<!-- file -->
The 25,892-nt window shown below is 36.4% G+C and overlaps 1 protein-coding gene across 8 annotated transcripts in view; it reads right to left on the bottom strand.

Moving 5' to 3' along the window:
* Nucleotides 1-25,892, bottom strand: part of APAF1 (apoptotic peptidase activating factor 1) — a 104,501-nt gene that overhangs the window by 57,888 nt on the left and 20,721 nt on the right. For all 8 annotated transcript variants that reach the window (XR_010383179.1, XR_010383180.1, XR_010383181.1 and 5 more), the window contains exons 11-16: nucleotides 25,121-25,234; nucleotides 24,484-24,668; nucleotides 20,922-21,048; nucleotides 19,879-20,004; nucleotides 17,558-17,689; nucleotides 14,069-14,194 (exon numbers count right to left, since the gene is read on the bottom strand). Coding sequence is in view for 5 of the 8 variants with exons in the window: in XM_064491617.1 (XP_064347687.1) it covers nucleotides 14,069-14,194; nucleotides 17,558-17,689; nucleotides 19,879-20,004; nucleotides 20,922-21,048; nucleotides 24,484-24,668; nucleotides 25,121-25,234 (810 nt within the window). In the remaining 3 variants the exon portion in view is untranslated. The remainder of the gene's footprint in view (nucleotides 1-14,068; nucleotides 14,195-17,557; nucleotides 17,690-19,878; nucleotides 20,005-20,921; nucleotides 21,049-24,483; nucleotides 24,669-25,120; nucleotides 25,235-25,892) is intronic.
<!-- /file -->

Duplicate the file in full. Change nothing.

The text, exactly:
The 25,892-nt window shown below is 36.4% G+C and overlaps 1 protein-coding gene across 8 annotated transcripts in view; it reads right to left on the bottom strand.

Moving 5' to 3' along the window:
* Nucleotides 1-25,892, bottom strand: part of APAF1 (apoptotic peptidase activating factor 1) — a 104,501-nt gene that overhangs the window by 57,888 nt on the left and 20,721 nt on the right. For all 8 annotated transcript variants that reach the window (XR_010383179.1, XR_010383180.1, XR_010383181.1 and 5 more), the window contains exons 11-16: nucleotides 25,121-25,234; nucleotides 24,484-24,668; nucleotides 20,922-21,048; nucleotides 19,879-20,004; nucleotides 17,558-17,689; nucleotides 14,069-14,194 (exon numbers count right to left, since the gene is read on the bottom strand). Coding sequence is in view for 5 of the 8 variants with exons in the window: in XM_064491617.1 (XP_064347687.1) it covers nucleotides 14,069-14,194; nucleotides 17,558-17,689; nucleotides 19,879-20,004; nucleotides 20,922-21,048; nucleotides 24,484-24,668; nucleotides 25,121-25,234 (810 nt within the window). In the remaining 3 variants the exon portion in view is untranslated. The remainder of the gene's footprint in view (nucleotides 1-14,068; nucleotides 14,195-17,557; nucleotides 17,690-19,878; nucleotides 20,005-20,921; nucleotides 21,049-24,483; nucleotides 24,669-25,120; nucleotides 25,235-25,892) is intronic.